Creating an Oasis of Culture in the Paris of the Plains

When Kansas City’s Nelson-Atkins Museum of Art opened to the public in 1933, it was viewed as a miracle, an oasis of culture in a Midwestern town whose image was still largely one of cowboys and steaks, says Kristie C. Wolferman. Author and long-time museum docent, Wolferman tells the story in a new book, co-published by the University of Missouri Press and the Nelson-Atkins—The Nelson-Atkins Museum of Art: A History.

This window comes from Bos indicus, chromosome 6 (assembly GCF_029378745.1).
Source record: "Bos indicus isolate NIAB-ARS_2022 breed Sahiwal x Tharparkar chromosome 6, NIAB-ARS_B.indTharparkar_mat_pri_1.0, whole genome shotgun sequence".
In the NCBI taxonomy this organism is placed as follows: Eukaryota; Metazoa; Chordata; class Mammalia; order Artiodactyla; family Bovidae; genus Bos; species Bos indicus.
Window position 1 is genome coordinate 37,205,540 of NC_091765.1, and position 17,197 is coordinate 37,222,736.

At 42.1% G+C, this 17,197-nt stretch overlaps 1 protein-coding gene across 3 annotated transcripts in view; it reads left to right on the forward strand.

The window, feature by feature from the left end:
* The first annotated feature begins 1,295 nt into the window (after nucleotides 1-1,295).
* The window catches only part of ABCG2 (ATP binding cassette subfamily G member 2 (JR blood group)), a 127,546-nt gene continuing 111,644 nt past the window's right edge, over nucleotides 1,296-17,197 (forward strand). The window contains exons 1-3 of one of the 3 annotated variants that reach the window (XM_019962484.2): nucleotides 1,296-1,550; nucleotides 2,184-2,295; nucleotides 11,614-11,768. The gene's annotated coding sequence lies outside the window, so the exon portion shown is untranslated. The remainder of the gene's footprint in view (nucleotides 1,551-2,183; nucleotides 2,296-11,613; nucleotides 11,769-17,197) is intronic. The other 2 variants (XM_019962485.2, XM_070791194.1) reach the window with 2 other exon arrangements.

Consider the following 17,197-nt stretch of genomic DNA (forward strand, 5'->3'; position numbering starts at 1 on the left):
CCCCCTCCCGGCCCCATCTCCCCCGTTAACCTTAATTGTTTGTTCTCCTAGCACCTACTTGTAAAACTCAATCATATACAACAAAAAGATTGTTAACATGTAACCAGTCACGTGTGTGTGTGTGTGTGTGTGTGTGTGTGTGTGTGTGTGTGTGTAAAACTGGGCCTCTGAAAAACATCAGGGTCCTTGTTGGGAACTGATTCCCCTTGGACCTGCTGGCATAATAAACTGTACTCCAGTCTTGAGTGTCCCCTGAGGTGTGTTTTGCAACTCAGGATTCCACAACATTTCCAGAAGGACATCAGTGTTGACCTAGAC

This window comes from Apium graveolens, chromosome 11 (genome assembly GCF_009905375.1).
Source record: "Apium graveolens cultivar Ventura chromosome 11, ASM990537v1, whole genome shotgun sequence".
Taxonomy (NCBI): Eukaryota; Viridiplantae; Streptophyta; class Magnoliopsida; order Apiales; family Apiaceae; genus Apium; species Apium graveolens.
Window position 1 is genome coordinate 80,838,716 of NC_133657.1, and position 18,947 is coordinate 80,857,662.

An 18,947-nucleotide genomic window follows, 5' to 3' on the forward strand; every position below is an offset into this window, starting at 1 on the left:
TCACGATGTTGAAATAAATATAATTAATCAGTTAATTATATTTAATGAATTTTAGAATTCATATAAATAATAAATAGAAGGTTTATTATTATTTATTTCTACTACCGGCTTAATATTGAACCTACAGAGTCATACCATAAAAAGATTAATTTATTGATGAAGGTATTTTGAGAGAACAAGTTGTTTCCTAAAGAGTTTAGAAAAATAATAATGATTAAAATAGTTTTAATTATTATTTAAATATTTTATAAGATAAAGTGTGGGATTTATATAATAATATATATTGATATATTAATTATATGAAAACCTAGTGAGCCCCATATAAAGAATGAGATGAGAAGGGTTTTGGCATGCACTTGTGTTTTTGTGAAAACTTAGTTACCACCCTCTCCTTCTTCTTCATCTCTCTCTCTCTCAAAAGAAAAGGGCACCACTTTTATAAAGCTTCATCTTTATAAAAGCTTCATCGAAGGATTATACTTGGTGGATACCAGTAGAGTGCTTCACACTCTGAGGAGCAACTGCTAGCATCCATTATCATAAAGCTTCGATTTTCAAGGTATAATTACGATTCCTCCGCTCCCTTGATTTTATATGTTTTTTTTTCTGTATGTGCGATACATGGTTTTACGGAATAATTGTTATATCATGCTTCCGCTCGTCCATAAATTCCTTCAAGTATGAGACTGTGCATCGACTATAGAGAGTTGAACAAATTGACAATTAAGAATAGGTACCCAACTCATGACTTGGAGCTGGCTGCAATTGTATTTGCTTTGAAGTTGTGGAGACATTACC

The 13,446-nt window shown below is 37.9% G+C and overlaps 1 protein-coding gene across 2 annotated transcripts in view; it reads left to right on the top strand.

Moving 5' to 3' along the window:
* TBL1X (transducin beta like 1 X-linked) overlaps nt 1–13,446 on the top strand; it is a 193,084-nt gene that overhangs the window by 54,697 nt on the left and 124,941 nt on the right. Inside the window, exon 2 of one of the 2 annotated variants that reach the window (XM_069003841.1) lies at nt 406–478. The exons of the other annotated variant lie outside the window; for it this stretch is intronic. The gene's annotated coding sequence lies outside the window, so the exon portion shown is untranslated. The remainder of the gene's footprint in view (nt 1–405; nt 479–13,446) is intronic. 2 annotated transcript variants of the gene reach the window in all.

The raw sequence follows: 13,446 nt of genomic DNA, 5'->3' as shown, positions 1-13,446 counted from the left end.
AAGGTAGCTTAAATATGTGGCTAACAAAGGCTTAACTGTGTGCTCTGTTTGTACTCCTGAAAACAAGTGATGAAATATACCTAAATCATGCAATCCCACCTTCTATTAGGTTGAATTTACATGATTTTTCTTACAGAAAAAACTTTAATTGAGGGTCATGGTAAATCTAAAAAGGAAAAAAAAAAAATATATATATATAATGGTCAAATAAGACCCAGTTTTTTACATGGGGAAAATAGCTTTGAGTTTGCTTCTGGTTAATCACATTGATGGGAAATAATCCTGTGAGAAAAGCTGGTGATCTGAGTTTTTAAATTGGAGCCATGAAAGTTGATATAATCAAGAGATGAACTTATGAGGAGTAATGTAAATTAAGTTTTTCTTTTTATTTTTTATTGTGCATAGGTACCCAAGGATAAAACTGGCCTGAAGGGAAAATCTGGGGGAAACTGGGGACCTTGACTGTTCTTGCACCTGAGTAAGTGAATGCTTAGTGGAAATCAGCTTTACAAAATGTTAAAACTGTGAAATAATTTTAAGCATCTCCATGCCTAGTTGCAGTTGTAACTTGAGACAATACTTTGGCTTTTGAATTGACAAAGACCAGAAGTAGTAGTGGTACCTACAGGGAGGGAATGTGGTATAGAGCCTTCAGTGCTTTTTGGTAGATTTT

It all started in 1911 when reclusive widow Mary Atkins passed away, leaving a wish—and surprisingly ample resources—to found an art museum. In 1915, William Rockhill Nelson passed away. The late owner and founder of The Kansas City Star had the same last wish. Through slow and painstaking moves, the two wishes—and fortunes—combined into one museum. The Nelson’s first ten art purchases were mainly 18th-century portraits, the blue-chip stocks of the art world. Over the years, the museum has added a Gothic cloister from Beauvais, France, works by local artist Thomas Hart Benton, and an extensive Asian collection among thousands of art and artifacts.